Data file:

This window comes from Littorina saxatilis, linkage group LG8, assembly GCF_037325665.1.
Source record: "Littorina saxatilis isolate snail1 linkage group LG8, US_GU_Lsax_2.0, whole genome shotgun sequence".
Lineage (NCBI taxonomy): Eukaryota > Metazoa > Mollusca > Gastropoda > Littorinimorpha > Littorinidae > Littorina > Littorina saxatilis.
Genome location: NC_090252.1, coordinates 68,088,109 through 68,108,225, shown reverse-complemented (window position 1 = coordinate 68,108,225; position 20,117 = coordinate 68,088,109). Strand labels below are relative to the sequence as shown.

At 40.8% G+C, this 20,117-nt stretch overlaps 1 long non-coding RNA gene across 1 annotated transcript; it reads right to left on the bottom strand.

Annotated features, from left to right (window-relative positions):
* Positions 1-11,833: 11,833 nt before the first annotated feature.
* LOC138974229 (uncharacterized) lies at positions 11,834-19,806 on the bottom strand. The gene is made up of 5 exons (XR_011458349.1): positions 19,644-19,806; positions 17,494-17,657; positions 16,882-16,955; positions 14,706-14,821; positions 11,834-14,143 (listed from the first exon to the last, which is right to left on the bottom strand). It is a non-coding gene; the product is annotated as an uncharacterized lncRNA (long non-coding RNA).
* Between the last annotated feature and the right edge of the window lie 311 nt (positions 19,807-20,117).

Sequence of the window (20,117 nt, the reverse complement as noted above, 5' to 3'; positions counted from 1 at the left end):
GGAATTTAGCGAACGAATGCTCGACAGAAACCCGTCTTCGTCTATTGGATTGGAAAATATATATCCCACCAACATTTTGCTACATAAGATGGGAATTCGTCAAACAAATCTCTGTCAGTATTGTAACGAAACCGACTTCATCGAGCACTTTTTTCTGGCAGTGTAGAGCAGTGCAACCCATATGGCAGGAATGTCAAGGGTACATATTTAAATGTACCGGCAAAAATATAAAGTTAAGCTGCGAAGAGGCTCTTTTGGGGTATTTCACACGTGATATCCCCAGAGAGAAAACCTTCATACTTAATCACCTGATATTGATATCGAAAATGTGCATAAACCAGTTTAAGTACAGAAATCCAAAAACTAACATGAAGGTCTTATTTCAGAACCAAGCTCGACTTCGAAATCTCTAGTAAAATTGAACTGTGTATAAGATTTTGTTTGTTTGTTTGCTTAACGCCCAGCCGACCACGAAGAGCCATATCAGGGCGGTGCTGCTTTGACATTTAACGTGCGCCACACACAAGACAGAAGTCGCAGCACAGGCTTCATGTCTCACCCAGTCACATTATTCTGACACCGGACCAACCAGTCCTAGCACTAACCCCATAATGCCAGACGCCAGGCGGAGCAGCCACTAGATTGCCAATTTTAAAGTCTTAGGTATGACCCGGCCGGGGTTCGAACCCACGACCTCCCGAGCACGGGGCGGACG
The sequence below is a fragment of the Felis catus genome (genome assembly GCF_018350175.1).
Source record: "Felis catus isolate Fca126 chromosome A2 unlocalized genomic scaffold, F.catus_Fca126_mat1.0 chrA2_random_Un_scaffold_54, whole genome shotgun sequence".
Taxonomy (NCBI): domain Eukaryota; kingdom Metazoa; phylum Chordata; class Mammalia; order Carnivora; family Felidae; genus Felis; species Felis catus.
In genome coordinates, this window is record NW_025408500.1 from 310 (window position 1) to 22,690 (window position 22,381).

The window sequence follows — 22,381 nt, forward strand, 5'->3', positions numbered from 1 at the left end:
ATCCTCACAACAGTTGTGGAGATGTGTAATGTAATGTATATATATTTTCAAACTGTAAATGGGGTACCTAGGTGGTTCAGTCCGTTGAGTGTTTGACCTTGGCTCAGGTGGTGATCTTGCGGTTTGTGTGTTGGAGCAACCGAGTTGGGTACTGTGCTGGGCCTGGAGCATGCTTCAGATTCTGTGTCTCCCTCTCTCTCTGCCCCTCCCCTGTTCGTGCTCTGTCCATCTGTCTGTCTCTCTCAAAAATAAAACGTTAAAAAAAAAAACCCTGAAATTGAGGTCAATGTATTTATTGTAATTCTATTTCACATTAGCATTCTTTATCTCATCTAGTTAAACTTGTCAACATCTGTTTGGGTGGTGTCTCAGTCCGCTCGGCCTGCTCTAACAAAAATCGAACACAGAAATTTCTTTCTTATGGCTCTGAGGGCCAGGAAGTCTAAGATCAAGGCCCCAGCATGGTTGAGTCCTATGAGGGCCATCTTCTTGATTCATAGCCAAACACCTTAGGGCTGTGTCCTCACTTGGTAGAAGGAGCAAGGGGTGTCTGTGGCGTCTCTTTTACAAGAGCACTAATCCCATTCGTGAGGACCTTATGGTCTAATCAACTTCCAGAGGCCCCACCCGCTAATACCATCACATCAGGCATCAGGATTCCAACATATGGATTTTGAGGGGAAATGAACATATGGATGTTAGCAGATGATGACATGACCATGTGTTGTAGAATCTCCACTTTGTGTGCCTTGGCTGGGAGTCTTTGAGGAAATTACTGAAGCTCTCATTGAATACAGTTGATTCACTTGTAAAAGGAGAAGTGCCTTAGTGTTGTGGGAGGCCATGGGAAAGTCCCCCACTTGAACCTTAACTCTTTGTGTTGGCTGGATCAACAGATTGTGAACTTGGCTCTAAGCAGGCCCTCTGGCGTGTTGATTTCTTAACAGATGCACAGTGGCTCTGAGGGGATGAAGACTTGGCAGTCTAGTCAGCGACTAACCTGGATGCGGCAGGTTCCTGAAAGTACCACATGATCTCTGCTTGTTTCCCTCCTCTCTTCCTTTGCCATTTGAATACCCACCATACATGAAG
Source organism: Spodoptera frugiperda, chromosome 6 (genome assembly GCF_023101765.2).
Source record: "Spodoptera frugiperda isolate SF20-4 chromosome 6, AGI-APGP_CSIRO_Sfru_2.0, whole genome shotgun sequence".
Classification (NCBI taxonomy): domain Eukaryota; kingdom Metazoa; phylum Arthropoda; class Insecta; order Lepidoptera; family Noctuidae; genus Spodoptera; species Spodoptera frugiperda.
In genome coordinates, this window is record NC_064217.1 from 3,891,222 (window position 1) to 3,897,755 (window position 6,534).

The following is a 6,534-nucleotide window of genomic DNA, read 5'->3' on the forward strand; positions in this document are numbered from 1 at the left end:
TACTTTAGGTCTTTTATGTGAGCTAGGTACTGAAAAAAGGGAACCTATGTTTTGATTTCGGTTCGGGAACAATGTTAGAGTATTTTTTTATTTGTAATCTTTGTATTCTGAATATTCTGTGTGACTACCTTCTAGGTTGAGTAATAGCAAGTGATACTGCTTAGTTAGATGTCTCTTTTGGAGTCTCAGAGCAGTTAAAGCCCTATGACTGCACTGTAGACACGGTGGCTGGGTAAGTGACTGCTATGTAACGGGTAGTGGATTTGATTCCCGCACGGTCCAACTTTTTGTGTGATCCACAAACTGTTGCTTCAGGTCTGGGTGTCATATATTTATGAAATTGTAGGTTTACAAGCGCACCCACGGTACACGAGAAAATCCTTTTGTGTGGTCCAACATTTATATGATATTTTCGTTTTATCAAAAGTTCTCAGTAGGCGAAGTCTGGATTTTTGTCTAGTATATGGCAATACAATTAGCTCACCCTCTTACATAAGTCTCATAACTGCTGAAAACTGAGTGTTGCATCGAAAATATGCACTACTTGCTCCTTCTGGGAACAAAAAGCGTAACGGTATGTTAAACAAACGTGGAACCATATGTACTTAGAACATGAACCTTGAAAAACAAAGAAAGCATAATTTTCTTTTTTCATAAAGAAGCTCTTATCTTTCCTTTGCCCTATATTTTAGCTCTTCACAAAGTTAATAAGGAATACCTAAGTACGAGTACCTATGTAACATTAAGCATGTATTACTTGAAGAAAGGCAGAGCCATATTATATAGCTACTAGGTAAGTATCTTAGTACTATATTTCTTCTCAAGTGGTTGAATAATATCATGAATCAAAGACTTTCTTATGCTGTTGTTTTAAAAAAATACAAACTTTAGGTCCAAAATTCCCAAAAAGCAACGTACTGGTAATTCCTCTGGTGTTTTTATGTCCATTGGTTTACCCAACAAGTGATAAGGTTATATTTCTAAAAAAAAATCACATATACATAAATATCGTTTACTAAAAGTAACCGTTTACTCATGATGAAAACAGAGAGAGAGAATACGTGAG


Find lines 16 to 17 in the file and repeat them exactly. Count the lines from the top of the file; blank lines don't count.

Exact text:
The window sequence follows — 22,381 nt, forward strand, 5'->3', positions numbered from 1 at the left end:
ATCCTCACAACAGTTGTGGAGATGTGTAATGTAATGTATATATATTTTCAAACTGTAAATGGGGTACCTAGGTGGTTCAGTCCGTTGAGTGTTTGACCTTGGCTCAGGTGGTGATCTTGCGGTTTGTGTGTTGGAGCAACCGAGTTGGGTACTGTGCTGGGCCTGGAGCATGCTTCAGATTCTGTGTCTCCCTCTCTCTCTGCCCCTCCCCTGTTCGTGCTCTGTCCATCTGTCTGTCTCTCTCAAAAATAAAACGTTAAAAAAAAAAACCCTGAAATTGAGGTCAATGTATTTATTGTAATTCTATTTCACATTAGCATTCTTTATCTCATCTAGTTAAACTTGTCAACATCTGTTTGGGTGGTGTCTCAGTCCGCTCGGCCTGCTCTAACAAAAATCGAACACAGAAATTTCTTTCTTATGGCTCTGAGGGCCAGGAAGTCTAAGATCAAGGCCCCAGCATGGTTGAGTCCTATGAGGGCCATCTTCTTGATTCATAGCCAAACACCTTAGGGCTGTGTCCTCACTTGGTAGAAGGAGCAAGGGGTGTCTGTGGCGTCTCTTTTACAAGAGCACTAATCCCATTCGTGAGGACCTTATGGTCTAATCAACTTCCAGAGGCCCCACCCGCTAATACCATCACATCAGGCATCAGGATTCCAACATATGGATTTTGAGGGGAAATGAACATATGGATGTTAGCAGATGATGACATGACCATGTGTTGTAGAATCTCCACTTTGTGTGCCTTGGCTGGGAGTCTTTGAGGAAATTACTGAAGCTCTCATTGAATACAGTTGATTCACTTGTAAAAGGAGAAGTGCCTTAGTGTTGTGGGAGGCCATGGGAAAGTCCCCCACTTGAACCTTAACTCTTTGTGTTGGCTGGATCAACAGATTGTGAACTTGGCTCTAAGCAGGCCCTCTGGCGTGTTGATTTCTTAACAGATGCACAGTGGCTCTGAGGGGATGAAGACTTGGCAGTCTAGTCAGCGACTAACCTGGATGCGGCAGGTTCCTGAAAGTACCACATGATCTCTGCTTGTTTCCCTCCTCTCTTCCTTTGCCATTTGAATACCCACCATACATGAAG